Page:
The Sindh High Court on Monday issued notices to the Election Commission of Pakistan , Pakistan Peoples Party MPA Sharjeel Inam Memon and others on a petition seeking disqualification of Memon for...
The Sindh High Court (SHC) on Monday issued notices to the Election Commission of Pakistan (ECP), Pakistan Peoples Party (PPP) MPA Sharjeel Inam Memon and others on a petition seeking disqualification of Memon for concealing his assets and properties before the ECP.
Petitioner Iqbal Kazmi submitted that Memon, who has also earlier served as the provincial information minister, had concealed his several properties and assets before the ECP at the time of filing his nomination papers. He alleged that the PPP MPA had concealed his several hundred acres of land, gold and investments before the ECP and his statements filed before the ECP from 2013 to 2017 did not reflect his actual assets.
The petitioner requested the SHC to disqualify the PPP MPA for concealing facts of his properties and violating the Article 62 of the constitution.
Death sentence upheld
The SHC on Monday also dismissed the appeal of a convict in a double murder and dacoity case, upholding his death sentence awarded by the trial court.
Munawar, alias Mano David, was sentenced to death by an anti-terrorism court (ATC) which found him guilty of murdering two men for offering resistance in a dacoity in the Korangi area.
According to the prosecution, the appellant along with co-accused Imam Bux tried to snatch gold ornaments from Sajjad Ali and his father that they had brought back from a private bank on October 31, 2013. The prosecution alleged that the appellants injured Sajjad’s father on resistance and shot dead Mukhtiar and his neighbour Ayaz Mangi when they came to rescue the injured. Bux also died during crossfire and Munawar was caught red-handed by people in the area and handed him over to the police.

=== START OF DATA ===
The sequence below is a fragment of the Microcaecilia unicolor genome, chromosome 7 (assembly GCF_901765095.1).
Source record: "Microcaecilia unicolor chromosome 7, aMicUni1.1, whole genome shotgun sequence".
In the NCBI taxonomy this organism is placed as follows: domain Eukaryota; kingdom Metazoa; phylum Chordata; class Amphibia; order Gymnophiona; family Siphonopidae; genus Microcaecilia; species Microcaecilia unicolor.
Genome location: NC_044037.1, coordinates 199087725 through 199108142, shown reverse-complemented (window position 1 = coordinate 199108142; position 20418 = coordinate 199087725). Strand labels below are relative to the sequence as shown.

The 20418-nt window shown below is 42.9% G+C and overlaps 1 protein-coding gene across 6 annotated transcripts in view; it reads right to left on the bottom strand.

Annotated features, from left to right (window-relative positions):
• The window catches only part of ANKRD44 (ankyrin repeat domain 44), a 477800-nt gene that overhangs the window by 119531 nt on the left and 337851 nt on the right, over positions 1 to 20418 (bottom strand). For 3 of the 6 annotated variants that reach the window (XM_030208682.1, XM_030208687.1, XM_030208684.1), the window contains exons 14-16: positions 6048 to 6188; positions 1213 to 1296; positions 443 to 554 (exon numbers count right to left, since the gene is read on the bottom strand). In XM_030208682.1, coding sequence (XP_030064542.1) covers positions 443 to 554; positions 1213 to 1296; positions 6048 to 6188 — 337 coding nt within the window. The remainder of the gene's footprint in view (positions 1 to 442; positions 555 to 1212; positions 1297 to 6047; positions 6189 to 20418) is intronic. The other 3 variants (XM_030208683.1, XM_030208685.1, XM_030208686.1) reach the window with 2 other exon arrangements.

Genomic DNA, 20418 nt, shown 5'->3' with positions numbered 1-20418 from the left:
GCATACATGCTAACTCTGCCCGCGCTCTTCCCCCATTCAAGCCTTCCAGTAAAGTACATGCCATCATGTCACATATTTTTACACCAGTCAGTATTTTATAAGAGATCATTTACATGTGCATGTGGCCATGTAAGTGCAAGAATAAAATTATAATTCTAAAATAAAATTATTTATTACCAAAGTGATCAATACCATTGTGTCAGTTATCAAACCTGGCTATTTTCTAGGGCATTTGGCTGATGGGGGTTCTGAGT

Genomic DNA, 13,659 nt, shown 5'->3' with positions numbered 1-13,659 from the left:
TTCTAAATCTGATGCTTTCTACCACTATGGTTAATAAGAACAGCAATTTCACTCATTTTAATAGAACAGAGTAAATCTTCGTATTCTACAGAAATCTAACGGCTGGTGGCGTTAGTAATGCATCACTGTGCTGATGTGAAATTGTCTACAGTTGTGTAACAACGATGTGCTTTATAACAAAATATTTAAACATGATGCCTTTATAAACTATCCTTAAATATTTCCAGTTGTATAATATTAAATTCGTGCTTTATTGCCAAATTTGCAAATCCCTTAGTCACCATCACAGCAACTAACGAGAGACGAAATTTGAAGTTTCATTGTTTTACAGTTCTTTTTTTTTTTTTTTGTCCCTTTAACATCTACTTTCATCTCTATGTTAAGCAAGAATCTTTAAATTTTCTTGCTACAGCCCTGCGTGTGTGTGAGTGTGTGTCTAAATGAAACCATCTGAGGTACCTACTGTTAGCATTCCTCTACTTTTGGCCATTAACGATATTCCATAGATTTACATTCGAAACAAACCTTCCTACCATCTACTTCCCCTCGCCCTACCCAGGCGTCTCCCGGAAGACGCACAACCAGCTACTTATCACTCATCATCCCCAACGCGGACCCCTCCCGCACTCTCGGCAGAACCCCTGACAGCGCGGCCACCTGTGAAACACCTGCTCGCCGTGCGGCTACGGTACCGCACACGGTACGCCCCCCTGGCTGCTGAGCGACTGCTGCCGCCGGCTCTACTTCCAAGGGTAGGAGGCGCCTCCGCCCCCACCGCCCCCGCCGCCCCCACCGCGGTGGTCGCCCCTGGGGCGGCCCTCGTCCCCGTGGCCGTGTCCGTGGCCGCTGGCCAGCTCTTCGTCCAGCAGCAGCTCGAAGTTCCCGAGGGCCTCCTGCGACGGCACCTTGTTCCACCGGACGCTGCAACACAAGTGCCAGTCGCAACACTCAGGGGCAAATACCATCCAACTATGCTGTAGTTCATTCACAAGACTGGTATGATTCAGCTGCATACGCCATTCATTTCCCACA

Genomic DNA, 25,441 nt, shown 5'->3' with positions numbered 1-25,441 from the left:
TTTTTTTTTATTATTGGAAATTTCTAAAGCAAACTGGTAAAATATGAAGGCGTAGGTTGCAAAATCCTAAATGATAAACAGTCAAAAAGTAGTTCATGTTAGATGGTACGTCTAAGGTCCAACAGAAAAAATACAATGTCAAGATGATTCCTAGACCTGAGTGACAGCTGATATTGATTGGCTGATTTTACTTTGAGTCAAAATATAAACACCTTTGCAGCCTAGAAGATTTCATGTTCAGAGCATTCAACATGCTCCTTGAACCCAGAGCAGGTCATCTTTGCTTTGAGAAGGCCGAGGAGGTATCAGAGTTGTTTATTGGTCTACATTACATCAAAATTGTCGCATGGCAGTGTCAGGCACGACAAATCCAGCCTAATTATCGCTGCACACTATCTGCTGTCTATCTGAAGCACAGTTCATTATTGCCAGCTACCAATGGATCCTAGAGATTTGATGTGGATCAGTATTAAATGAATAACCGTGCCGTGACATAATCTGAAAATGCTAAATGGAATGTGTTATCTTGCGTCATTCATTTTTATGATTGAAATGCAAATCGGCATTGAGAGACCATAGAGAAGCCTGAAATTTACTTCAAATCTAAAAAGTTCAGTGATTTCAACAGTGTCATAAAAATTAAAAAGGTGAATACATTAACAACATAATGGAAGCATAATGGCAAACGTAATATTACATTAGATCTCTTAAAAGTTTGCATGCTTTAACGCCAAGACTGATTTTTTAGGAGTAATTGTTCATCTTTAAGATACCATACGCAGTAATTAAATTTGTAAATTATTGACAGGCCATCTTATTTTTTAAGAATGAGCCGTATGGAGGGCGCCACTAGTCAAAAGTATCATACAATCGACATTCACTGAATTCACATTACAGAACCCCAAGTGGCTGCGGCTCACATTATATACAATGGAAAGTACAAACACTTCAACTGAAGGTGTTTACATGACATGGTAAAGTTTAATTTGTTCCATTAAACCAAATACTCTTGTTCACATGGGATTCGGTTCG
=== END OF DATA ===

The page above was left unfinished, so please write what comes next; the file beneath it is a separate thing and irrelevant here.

A division bench of the SHC headed by Justice Mohammad Karim Khan Agha after hearing the arguments of the case observed that the prosecution had proved its case against the appellant, and dismissed his appeal.
The SHC observed that such incidents need to be discouraged in the city which regrettably are becoming more common day by day and the deterrence sentence was an appropriate one. The high court upheld the death sentence of the appellant, except punishment under anti-terrorism law.